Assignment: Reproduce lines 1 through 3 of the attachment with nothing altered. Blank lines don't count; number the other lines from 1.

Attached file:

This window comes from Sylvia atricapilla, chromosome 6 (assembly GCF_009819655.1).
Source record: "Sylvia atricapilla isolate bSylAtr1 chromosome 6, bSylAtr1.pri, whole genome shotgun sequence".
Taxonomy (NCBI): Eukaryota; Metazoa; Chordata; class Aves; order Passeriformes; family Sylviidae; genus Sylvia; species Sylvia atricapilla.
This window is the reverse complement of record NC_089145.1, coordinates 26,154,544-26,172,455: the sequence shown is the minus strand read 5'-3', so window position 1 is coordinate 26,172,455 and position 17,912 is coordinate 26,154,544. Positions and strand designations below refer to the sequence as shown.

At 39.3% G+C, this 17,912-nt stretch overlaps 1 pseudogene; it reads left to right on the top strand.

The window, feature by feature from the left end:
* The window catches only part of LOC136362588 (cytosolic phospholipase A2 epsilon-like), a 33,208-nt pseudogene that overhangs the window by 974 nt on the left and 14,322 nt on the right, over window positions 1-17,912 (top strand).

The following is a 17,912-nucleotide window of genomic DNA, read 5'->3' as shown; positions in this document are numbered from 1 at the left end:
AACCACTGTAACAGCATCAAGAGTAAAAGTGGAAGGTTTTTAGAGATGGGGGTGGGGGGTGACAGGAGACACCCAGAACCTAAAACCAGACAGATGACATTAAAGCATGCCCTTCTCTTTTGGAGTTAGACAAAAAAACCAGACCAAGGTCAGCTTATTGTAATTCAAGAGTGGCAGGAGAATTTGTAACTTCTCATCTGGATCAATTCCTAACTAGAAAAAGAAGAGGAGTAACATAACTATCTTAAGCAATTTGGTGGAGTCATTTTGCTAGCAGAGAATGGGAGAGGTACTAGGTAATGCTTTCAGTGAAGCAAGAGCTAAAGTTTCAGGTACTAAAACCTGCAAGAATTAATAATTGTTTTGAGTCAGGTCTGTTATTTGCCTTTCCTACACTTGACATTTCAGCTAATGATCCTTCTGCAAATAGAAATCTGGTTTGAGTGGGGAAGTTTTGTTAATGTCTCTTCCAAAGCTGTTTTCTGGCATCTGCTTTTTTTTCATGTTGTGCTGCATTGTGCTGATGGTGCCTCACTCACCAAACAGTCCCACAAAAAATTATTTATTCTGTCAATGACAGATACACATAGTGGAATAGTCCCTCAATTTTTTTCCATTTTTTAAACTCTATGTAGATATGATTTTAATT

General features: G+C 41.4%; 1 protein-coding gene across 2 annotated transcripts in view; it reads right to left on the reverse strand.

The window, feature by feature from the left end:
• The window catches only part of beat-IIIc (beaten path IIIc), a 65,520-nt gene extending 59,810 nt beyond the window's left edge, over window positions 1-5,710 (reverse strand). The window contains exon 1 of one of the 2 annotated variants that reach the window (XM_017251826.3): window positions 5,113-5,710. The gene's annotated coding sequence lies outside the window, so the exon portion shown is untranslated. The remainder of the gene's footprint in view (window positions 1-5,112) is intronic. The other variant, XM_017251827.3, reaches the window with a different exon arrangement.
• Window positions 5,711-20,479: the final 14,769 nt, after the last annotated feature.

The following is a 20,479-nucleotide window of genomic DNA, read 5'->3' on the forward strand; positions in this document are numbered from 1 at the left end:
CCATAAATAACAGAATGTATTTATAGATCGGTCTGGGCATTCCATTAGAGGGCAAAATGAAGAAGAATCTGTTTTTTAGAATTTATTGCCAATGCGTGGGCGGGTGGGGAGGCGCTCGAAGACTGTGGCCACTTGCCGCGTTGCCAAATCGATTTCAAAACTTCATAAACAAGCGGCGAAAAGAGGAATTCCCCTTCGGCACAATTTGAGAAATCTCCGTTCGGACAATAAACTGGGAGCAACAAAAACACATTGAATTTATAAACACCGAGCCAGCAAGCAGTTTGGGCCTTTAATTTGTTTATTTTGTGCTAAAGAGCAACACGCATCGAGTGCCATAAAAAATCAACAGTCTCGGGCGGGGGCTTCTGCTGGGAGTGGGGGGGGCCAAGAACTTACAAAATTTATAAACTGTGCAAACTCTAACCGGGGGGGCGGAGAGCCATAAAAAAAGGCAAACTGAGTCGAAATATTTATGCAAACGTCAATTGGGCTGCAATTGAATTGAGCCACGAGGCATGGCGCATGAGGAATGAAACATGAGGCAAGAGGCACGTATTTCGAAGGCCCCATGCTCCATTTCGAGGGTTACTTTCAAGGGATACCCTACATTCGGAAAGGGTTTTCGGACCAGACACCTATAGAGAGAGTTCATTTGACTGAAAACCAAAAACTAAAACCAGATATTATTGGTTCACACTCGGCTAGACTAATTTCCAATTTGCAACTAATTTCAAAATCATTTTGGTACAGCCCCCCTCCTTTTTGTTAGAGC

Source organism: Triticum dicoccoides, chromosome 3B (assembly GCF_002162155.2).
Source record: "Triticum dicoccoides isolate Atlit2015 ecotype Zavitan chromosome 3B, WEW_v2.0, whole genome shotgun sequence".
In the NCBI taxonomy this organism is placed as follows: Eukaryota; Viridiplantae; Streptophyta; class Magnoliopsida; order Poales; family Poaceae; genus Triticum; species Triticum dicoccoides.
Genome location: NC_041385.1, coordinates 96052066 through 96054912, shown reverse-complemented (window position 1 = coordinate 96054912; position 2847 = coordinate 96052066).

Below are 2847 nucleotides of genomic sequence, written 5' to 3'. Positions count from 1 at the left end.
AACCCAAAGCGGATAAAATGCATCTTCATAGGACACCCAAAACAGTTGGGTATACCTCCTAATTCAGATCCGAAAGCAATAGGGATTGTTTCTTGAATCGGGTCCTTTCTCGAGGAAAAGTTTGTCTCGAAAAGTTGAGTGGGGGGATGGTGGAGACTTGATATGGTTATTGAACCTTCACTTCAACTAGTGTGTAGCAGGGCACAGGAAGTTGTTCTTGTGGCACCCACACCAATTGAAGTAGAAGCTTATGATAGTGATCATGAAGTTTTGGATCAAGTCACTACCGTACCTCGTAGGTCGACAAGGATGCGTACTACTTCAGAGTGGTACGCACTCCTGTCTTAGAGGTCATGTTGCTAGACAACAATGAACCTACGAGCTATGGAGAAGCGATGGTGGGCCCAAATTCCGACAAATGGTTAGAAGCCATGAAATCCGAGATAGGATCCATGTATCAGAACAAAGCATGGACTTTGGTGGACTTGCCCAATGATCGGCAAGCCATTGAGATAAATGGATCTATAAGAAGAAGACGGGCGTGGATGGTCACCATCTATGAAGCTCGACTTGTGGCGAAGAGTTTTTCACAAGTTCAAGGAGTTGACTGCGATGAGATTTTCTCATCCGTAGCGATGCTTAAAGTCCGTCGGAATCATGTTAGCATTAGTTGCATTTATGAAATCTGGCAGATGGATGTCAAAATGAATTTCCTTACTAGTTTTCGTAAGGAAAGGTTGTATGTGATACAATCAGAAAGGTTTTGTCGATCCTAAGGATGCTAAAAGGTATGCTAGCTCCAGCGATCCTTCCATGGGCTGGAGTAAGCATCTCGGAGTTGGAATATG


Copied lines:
This window comes from Sylvia atricapilla, chromosome 6 (assembly GCF_009819655.1).
Source record: "Sylvia atricapilla isolate bSylAtr1 chromosome 6, bSylAtr1.pri, whole genome shotgun sequence".
Taxonomy (NCBI): Eukaryota; Metazoa; Chordata; class Aves; order Passeriformes; family Sylviidae; genus Sylvia; species Sylvia atricapilla.